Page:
3.3.3. Histochemical Staining of Phenolic Compounds

Neu’s reagent is a standard histochemical reagent for many phenolic compounds. It stains flavonoids and caffeic acid derivatives bright orange and green yellow, respectively. It forms complexes with such phenolics which then emit a specific fluorescence. In date palm root controls treated with the Neu’s reagent, a greenish yellow fluorescence was observed under blue light in sclerenchyma, endodermis, and vascular parenchyma cell walls. These caffeic acid derivatives revealed might be involved in lignification processes. When plants were inoculated with Foa, a decrease in this specific fluorescence was observed and a brownish color appeared in cells located near the xylem vessels (Figure 5(b)). When plants were treated with SA and challenged by Foa, flavonoids were induced (75%) (bright orange fluorescence) in the vascular-parenchyma cell walls near the xylem vessels (Figure 5(d)), probably at sites of potential pathogen penetration. Their presence might be associated with their involvement in plant defence.

3.3.4. Ultrastructural Features of Infected Date Palm Roots and SA-Induced Defence Reactions

Close examination of infected roots’ ultrastructure showed that pathogen ingress toward the vascular stele coincided with extensive vascular disorganization and marked cell alterations of the cytoplasm which was frequently reduced to vesicular remnants (Figure 6(d)). The colonization was characterized by a marked deterioration of the cell walls resulting in its complete dissolution (Figure 6(c)) as compared to the preserved cell walls in uninoculated roots (Figure 6(a)). In all cases, the observed pattern of fungal colonization and host cell disorganization coincided with the occurrence of macroscopically visible symptoms along the roots, leading to severe plant wilting and eventually plant death. Fungal growth was mainly intracellular, but it could also occur intercellularly through direct host wall penetration. The germ-tube attempts to cross the host cell walls occurred preferably through the plasmodesmata at pit fields lacking secondary wall material (Figures 6(b) and 6(h)).

In SA-treated plants, the colonization by Foa differed markedly from that observed in control plants. Fungal growth was reduced, and hyphae were seldom seen in the tissues of the host roots. One of the most striking changes observed in SA-treated plants as compared with controls was the elaboration of several host defence reactions that included the deposition of an electron-dense material closely associated with the cell walls (Figure 6(f)). This material forms a coat in the vessel lumen (Figure 6(g)) and at sites of intercellular spaces leading to plug them (Figure 6(e)) and eventually to alter the invading hyphae (Figure 6(h)). Wall appositions were also observed at sites of pathogen invasion (Figure 6(f)). These structures were associated with fungal cell walls’ distortion, breakdown of the plasma membrane, and an apparent densification of the cytoplasm (Figure 6(h)). They are probably meant to strengthen the host cell walls and to prevent the pathogen from spreading.

4. Discussion

We have previously described the role of SA in enhancing the survival of Foa-infected date palm plants by triggering the synthesis of new phenolic compounds [12] which were identified as hydroxycinnamic acid derivatives [13, 25]. treatment To our knowledge, this is the first report showing the effects of SA on the cytochemical changes of the root tissues in the date palm-Foa interaction. These results suggest that SA induced protein synthesis in both inoculated and uninoculated plants, especially in the cell layer surrounding the xylem vessels and also in vascular parenchyma cells located near the endodermis and in some cortical parenchyma cell walls. The proteins induced in response to SA treatment were strongly expressed in asymptomatic date palm plants and could play a role in resistance. In nontreated inoculated plants, these proteins were present, but not enough to stop the spreading of the pathogen and several signs of tissue alterations were noted.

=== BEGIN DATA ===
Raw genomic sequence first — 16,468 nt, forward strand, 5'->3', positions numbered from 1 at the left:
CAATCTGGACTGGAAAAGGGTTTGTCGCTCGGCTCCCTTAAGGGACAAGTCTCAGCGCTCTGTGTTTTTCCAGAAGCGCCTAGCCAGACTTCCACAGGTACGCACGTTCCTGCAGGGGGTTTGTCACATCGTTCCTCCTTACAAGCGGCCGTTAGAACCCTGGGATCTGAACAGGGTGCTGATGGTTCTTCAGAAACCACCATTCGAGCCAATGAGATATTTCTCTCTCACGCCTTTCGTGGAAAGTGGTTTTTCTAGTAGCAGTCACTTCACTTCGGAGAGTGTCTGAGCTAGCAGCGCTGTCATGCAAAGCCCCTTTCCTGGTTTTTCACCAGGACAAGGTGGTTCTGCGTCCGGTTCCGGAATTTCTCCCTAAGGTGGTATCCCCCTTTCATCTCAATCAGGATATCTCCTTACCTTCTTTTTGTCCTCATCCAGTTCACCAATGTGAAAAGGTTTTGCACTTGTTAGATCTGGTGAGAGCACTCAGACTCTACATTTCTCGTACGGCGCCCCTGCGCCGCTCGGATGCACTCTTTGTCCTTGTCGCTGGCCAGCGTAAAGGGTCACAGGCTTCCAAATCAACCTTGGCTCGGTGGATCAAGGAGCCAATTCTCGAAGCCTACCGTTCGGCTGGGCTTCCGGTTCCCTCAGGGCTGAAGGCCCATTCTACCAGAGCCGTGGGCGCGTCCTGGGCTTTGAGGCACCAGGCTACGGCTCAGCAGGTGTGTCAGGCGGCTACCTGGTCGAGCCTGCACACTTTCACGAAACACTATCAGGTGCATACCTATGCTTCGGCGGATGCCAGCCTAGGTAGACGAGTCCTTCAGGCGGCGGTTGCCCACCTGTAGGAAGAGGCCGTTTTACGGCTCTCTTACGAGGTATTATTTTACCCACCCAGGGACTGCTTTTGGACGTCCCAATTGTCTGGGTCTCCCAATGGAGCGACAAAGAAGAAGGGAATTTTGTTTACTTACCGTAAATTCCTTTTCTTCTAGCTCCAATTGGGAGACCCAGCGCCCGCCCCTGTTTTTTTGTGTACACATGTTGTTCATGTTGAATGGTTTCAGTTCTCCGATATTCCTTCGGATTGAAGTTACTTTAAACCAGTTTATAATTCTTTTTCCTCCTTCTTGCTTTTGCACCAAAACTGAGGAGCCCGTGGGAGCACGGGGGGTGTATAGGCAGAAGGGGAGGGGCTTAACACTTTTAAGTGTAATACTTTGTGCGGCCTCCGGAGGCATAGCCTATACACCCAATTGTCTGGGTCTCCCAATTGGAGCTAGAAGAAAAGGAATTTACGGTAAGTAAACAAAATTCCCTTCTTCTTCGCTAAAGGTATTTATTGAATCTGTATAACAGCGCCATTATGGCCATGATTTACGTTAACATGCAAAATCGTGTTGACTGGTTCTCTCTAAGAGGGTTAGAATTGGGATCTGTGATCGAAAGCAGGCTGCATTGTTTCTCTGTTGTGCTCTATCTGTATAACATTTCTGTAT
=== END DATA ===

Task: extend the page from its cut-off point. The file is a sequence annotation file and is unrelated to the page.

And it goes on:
In agreement with earlier studies [12], the present results confirmed that defence reactions in SA-treated plants were more pronounced after fungal challenge. Moreover, we have shown that both SA-treated plants and the infected ones have expressed high peroxidase activity, with two isozymes (150 and 142 kD) in inoculated plants that disappear in SA-treated ones and two new isozymes (32 and 28 kD) expressed only in SA-treated and inoculated plants. The expression of these new isozymes only in inoculated and SA-treated plants may constitute a sort of “priming” of date palm plants toward its pathogen.

This corroborates other findings that correlated date palm resistance against Foa with peroxidase activity [2628]. Indeed, Jaiti et al. [28] had shown that jasmonic acid increased the peroxidase activity in date palm plants after Foa infection. Peroxidases are frequently responsive to SA or jasmonic acid [29], and it is widely known that they play a central role in host plant defences against pathogens [10]. Peroxidases may be involved in the peroxidation of substrate molecules, leading to the accumulation of highly toxic compounds, which may contribute to resistance via their antifungal potential [30]. Interestingly, a high peroxidase activity was detected in the phenolic-storing cells, especially in SA-treated date palm roots.

Furthermore, salicylic acid is known to repress some jasmonic acid pathway-related defence mechanisms [31, 32]. This may explain the presence of isozymes in inoculated plants then their absence after SA treatment. Why some isoforms of peroxidase are induced while others are repressed remains to be determined.